Faith May Help Stroke Patients Cope
Study: Less Emotional Distress in Those With Strong Religious Beliefs
WebMD News Archive
Feb. 15, 2007 -- Strong religious beliefs can protect stroke patients from
emotional distress, perhaps aiding recovery, according to a new Italian
Emotional distress, particularly depression, has been shown in other
research to negatively affect recovery during a stroke patient's
hospitalization or after discharge.
In this study, researchers from Rome interviewed 132 survivors of stroke --
median age: 72.
They asked about the survivors' religious beliefs and spirituality. They
also evaluated them for anxiety and depression.
Their finding: The higher the anxiety and depression scores, the lower the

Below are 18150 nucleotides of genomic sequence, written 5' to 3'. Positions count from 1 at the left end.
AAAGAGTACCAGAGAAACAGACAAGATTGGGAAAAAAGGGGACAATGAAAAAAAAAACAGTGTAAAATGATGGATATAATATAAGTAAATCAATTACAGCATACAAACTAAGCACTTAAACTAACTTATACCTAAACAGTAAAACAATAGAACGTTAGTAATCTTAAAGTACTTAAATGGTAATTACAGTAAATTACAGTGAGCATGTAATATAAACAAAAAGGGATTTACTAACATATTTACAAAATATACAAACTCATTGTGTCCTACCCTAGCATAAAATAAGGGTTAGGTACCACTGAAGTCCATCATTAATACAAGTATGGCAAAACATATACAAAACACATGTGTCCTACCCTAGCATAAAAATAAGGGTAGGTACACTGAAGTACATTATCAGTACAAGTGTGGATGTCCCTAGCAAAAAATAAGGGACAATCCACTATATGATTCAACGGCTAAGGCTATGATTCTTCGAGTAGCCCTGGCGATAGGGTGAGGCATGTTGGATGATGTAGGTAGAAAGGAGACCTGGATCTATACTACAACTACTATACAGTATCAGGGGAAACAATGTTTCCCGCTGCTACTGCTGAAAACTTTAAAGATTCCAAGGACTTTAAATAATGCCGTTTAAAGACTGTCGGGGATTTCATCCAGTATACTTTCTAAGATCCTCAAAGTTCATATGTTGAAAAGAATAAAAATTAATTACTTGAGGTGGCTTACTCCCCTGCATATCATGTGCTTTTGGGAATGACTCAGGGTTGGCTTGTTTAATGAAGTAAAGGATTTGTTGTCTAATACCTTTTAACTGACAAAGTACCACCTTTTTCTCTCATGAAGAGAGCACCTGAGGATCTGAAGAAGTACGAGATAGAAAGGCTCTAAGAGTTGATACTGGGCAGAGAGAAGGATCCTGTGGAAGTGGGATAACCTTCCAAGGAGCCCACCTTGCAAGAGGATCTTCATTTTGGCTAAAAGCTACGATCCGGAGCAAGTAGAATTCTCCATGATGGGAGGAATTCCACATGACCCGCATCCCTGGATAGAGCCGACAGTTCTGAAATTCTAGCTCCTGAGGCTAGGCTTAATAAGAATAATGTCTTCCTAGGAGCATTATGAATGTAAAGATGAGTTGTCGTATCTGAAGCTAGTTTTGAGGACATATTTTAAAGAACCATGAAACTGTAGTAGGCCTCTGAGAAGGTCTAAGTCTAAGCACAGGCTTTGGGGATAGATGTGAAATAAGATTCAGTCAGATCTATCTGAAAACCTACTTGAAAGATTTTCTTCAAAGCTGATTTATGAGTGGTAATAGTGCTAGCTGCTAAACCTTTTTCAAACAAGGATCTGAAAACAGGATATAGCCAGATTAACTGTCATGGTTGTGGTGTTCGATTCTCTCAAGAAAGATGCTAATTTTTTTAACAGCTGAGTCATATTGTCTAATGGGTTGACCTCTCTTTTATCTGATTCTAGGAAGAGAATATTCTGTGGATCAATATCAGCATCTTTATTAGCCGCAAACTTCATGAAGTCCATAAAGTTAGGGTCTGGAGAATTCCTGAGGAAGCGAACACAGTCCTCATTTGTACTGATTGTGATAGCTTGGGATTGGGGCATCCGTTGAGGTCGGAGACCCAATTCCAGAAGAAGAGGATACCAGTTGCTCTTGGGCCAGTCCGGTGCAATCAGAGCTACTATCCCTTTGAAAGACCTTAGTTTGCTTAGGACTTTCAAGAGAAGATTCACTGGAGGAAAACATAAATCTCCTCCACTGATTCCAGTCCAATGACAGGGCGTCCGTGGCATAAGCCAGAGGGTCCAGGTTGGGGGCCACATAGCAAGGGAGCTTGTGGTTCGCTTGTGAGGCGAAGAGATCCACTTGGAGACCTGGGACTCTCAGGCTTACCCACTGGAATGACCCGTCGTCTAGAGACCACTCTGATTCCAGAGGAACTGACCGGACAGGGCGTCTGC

religious and spirituality beliefs.
The association held even after the researchers adjusted for other factors
that could affect emotional distress, such as the degree of physical
functioning after the stroke, marital status, and living conditions.
The study was done by Salvatore Giaquinto, MD, of the San Raffaele Pisana
Rehabilitation Center in Rome, and fellow researchers.
Behind the Link
Exactly why strong faith is linked to less distress is not known.
The researchers speculate that people who are active in religious activities
may have more social support, and that can positively influence the outcomes in
stroke as well as other illnesses.
While most of the patients surveyed were Roman Catholic, the researchers
note that religious coping mechanisms have been identified in non-Catholic
people as well.
The researchers suggest that the degree of faith and religious beliefs be
considered in post-stroke rehab, and that patients be provided spiritual
assistance if desired.